Pacific Institute Insights

You are Here. Don’t Mess it Up.

By Peter Gleick, President

July 24, 2013

Floating somewhere in the vast emptiness of space is our little planet. Seen from a distance of nearly a billion miles away, it is a tiny blue dot – hardly noticeable. It appears blue, in large part, because of the presence of vast oceans of rare (in the grand scheme of things) liquid water and because of the way light interacts with the thin film of atmosphere coating the Earth’s surface like the skin of a peach. Without these two vital natural resources, there would be no life as we know it.

Until the last few decades, we have not had the opportunity to see our world as a single, unified whole. The first image of the full Earth was taken from space on December 7, 1972 by the Apollo 17 astronauts and helped change the way we see ourselves. It also helped stimulate a nascent environmental movement by bringing home the stark fact that we are not just individuals, or ethnic groups, or nation-states, but a single, isolated planet.

 

This week, another photograph brought home — even more starkly — both our cosmic insignificance, and the miracle of life in a largely cold, vast, and lifeless universe. That picture, taken by the remarkable Cassini spacecraft circling Saturn, shows the Earth and Moon as tiny points of light. We are those points of light, and if we don’t take better care of our water and climate, the universe will be an even lonelier place.

Look at the picture. We are here and only here. Let’s not mess it up.

 

Pacific Institute Insights is the staff blog of the Pacific Institute, one of the world’s leading nonprofit research groups on sustainable and equitable management of natural resources. For more about what we do, click here. The views and opinions expressed in these blogs are those of the authors and do not necessarily reflect an official policy or position of the Pacific Institute.

3 Responses

  1. […] Research notes:  New research by USGS in the Chesapeake Bay watershed has found that created wetlands to very little to improve water quality if they are not connected hydrologically to streams and rivers, researchers in Australia studied the effects of over-extraction of groundwater on the rivers and streams in the Murray-Darling Basin, Sandra Postel writes about the new USGS report on the health of the nation’s rivers which includes a biological assessments, the USGS has released an online national atlas that will allow you to travel the nation’s rivers without getting wet, and that fish you ate for dinner has eaten more plastic than you might think.  And as if that weren't enough to give you indigestion, Peter Gleick wants to remind us how cosmically insignificant we are all. […]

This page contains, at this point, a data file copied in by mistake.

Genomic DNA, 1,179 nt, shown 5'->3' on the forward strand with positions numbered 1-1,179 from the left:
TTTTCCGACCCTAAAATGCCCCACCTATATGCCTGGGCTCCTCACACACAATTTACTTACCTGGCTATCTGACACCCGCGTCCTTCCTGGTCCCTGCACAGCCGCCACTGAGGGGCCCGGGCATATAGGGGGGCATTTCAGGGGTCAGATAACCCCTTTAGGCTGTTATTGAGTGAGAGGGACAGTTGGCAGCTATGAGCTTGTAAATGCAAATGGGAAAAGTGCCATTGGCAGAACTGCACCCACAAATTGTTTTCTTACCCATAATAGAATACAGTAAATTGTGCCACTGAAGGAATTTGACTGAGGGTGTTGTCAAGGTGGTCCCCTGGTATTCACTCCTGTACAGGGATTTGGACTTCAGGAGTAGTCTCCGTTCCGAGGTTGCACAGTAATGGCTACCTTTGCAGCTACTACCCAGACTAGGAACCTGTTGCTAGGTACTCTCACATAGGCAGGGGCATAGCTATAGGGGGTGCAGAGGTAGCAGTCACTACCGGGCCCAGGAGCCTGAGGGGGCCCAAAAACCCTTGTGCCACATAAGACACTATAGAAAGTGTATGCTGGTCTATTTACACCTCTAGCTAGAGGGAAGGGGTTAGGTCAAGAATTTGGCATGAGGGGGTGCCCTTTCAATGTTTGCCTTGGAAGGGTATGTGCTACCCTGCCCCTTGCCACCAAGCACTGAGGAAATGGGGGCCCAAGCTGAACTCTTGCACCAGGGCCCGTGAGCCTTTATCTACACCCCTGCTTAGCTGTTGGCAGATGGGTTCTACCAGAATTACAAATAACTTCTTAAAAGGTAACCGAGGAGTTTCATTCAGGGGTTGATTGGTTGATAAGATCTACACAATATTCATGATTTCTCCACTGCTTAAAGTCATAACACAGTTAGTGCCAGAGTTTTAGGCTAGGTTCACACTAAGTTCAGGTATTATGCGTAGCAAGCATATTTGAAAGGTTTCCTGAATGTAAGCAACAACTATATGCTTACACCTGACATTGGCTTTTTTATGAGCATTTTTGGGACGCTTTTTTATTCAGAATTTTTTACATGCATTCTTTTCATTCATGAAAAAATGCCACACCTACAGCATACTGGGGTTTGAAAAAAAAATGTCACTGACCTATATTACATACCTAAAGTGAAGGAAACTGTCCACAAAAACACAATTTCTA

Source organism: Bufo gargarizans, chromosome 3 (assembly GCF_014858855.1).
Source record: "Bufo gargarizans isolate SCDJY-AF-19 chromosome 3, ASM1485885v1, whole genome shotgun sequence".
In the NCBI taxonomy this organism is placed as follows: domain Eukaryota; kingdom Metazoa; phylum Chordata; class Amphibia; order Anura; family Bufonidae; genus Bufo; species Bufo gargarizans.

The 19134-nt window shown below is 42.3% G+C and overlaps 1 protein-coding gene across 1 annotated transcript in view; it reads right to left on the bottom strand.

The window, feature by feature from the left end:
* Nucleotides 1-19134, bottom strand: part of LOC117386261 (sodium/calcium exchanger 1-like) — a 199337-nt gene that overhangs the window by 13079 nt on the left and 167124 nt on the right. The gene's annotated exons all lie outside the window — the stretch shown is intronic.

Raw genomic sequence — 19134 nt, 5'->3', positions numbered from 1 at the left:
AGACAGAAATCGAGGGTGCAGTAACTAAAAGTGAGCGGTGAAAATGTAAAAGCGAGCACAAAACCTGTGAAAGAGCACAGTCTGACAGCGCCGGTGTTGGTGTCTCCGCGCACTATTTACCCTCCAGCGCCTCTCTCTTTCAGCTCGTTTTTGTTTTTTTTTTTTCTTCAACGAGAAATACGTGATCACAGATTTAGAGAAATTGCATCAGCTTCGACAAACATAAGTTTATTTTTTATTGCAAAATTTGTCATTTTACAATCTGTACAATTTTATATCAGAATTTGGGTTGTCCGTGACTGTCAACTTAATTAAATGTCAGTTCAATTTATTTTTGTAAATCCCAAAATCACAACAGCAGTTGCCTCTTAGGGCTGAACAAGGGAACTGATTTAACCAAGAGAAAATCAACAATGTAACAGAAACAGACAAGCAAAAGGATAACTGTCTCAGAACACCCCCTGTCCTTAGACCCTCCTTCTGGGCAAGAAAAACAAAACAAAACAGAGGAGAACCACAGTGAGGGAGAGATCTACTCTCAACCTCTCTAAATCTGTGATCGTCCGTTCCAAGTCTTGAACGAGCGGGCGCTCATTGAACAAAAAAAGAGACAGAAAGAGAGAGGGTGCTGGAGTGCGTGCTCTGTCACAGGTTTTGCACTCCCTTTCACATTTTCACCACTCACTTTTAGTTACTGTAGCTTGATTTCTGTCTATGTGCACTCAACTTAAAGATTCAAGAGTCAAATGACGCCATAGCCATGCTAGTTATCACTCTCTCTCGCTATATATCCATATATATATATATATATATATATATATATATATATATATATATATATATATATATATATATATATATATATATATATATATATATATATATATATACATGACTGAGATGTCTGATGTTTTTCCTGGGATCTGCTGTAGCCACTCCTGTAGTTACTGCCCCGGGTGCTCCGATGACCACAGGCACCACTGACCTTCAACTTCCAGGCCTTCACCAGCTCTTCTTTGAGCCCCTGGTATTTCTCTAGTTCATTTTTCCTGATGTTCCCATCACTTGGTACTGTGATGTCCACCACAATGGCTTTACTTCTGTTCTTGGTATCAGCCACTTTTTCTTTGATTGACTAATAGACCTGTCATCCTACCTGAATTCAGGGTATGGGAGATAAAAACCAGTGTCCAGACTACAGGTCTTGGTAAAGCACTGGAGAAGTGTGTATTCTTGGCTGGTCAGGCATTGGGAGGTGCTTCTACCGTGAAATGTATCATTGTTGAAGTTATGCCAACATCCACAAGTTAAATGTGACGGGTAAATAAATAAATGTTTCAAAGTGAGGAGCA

2. Peter Gleick says:

    Thanks, Maven. Though my point was not really to highlight our cosmic insignificance — in fact, since we’re the only planet with life that we know of, we’re stunningly significant. The more important point was: we’d better do a better job of taking care of this little point of light in the sky.

  3. […] Research notes:  New research by USGS in the Chesapeake Bay watershed has found that created wetlands to very little to improve water quality if they are not connected hydrologically to streams and rivers, researchers in Australia studied the effects of over-extraction of groundwater on the rivers and streams in the Murray-Darling Basin, Sandra Postel writes about the new USGS report on the health of the nation’s rivers which includes a biological assessments, the USGS has released an online national atlas that will allow you to travel the nation’s rivers without getting wet, and that fish you ate for dinner has eaten more plastic than you might think.  And as if that weren’t enough to give you indigestion, Peter Gleick wants to remind us how cosmically insignificant we are all. […]

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